A Somali man charged with second-degree murder following his involvement in a fatal motorcycle accident is being evaluated to determine his competency to stand trial.
Bashir Omar, 31, 312 W. Mary St., was originally scheduled for a second appearance before District Judge Robert Frederick on Dec 4. The hearing was rescheduled to Dec. 14 and again to Dec. 20 after court officials had difficulties finding a Somali translator. Court officials have noted that Omar speaks “no English.”
Now, according to Court Administrator Kurtis Jacobs, his competency to stand trial is being evaluated following an approved motion by defense counsel Lucille Douglass of Garden City, and a status hearing has been set for Feb. 8 at 10 a.m. to see if a conclusion has been reached.
If a person is deemed incompetent to stand trial, they can’t be convicted of a crime because courts require competency before a defendant stands trial to ensure fair proceedings, also known as due process.
According to Nolo, a legal press and advocacy group, competency to stand trial is legally unrelated to a defendant’s mental state at the time he or she commits a crime. Among factors of consideration in determining competency are the defendant’s abilities to communicate with defense counsel, understand and process information, make decisions regarding the case, and understand the charges and possible penalties.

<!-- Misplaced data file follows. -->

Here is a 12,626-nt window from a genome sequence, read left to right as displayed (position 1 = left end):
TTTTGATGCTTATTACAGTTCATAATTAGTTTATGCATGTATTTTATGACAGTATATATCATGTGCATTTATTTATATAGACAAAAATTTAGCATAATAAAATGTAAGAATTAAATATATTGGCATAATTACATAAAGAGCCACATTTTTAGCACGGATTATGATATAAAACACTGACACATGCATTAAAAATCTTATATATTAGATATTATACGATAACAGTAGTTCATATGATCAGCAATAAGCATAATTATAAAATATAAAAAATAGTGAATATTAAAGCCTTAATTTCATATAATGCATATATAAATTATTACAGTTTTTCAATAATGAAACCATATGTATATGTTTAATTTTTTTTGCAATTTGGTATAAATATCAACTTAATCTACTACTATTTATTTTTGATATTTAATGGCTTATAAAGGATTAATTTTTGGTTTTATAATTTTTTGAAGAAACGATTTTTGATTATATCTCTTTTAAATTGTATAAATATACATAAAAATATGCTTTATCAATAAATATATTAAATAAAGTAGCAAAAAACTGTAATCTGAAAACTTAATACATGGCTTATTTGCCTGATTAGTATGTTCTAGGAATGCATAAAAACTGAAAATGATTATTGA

Nolo contends that a defendant’s intelligence, education level, language difficulty and challenges communicating are generally insufficient to support an incompetency finding.
Omar was charged with second-degree murder in October after fatally rear-ending 67-year-old Robert Becker in the 2400 block of Fleming Street. Becker was southbound on Fleming in a 2009 Kawasaki motorcycle when Omar allegedly struck him from behind. Becker was pronounced dead at the scene.
Police say Omar showed signs of impairment when officers made contact with him and conducted a field sobriety test. He now faces charges of second-degree murder, reckless driving and DUI.
According to a police affidavit, Omar was intoxicated by a combination of alcohol and something similar to betel nuts, a potent stimulant found in parts of east Africa and Asia.
During a police interview conducted with the assistance of a Somali translator on Oct. 8, Omar was read his Miranda rights and consented to speak without an attorney present. Omar said he saw the motorcycle prior to impact, but added that the motorcycle “stopped suddenly” without any indication of a brake light or turn signal.
Omar said at no time during the accident did he take his foot off of his accelerator, according to the affidavit. He added that it was “the will of God” that the accident occurred.